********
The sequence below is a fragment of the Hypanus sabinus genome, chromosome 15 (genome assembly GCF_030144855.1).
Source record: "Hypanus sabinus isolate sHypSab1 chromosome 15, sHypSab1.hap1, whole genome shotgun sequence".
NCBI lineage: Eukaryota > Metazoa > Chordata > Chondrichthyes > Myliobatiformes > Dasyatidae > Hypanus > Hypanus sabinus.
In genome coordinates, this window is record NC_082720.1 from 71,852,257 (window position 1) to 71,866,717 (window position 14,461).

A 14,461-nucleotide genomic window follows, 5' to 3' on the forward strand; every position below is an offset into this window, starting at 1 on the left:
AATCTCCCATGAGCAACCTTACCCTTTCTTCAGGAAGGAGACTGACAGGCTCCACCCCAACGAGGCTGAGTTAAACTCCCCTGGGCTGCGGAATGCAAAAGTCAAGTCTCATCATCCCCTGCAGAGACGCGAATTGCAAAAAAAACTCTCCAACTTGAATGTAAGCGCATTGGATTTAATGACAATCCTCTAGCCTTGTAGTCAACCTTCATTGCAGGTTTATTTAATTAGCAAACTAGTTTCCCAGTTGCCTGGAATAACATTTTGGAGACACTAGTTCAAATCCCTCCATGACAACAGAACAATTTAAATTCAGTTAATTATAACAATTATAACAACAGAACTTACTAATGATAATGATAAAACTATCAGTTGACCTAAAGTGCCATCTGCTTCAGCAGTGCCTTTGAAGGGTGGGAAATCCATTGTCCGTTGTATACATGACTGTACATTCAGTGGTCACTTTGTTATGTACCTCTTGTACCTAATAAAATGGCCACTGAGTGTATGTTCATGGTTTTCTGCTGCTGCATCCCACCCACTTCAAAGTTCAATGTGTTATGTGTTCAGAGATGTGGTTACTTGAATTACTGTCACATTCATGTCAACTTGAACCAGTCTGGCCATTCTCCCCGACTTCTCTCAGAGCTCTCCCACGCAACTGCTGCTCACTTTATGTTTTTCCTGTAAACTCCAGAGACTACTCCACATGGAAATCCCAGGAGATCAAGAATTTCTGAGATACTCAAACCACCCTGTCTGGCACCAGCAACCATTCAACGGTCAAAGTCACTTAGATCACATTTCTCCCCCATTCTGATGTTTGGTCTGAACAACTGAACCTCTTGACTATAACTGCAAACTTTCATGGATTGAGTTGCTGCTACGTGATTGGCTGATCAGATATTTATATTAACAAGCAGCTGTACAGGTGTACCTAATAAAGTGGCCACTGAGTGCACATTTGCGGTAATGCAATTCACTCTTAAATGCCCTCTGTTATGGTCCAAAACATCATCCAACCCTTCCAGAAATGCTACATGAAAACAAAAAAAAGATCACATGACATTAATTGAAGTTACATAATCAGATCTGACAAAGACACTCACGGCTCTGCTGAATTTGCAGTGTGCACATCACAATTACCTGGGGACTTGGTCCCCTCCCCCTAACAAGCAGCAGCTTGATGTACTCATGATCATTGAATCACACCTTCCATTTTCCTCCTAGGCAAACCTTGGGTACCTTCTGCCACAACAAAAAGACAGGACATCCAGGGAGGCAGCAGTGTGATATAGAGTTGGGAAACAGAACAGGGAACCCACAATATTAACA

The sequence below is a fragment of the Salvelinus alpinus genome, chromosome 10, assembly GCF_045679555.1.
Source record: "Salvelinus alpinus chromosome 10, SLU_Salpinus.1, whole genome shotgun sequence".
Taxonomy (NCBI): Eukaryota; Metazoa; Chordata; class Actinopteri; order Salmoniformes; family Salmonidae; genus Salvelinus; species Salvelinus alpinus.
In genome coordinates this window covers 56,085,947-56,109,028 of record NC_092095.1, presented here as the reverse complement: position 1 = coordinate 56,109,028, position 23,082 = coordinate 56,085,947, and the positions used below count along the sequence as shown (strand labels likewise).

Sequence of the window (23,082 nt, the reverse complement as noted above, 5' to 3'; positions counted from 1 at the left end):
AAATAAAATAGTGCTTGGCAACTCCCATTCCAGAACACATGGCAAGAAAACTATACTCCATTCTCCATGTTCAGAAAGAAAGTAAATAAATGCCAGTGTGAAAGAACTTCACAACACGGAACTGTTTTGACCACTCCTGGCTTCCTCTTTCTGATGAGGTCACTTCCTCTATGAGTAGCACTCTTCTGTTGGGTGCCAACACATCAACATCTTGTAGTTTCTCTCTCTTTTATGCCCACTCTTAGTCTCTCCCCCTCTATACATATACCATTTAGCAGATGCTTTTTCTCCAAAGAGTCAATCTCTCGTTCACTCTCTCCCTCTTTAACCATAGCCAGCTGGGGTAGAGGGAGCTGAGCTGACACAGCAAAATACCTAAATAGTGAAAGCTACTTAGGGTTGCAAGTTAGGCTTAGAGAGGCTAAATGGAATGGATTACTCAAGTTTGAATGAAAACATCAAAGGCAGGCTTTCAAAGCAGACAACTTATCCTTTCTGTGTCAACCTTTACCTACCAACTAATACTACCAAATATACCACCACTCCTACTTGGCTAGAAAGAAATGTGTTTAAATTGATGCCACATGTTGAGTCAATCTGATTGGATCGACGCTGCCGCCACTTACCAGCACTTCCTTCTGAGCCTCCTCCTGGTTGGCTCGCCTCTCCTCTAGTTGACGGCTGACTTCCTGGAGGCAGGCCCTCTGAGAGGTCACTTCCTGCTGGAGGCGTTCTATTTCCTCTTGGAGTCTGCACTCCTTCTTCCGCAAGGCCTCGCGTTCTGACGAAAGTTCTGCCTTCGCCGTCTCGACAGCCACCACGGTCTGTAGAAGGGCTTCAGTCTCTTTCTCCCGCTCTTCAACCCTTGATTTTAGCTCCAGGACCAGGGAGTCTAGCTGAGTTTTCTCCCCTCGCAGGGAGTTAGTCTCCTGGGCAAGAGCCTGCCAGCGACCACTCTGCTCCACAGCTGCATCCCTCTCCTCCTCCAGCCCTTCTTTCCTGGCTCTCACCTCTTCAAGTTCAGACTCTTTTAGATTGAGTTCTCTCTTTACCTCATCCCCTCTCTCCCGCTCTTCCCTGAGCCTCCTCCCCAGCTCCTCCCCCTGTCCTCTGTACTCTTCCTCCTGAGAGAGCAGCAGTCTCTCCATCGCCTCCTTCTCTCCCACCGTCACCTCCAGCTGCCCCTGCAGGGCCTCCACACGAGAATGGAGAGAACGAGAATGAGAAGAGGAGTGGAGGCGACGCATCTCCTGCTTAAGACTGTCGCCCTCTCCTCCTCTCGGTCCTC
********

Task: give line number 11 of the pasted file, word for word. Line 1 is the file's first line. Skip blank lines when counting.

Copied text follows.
Sequence of the window (23,082 nt, the reverse complement as noted above, 5' to 3'; positions counted from 1 at the left end):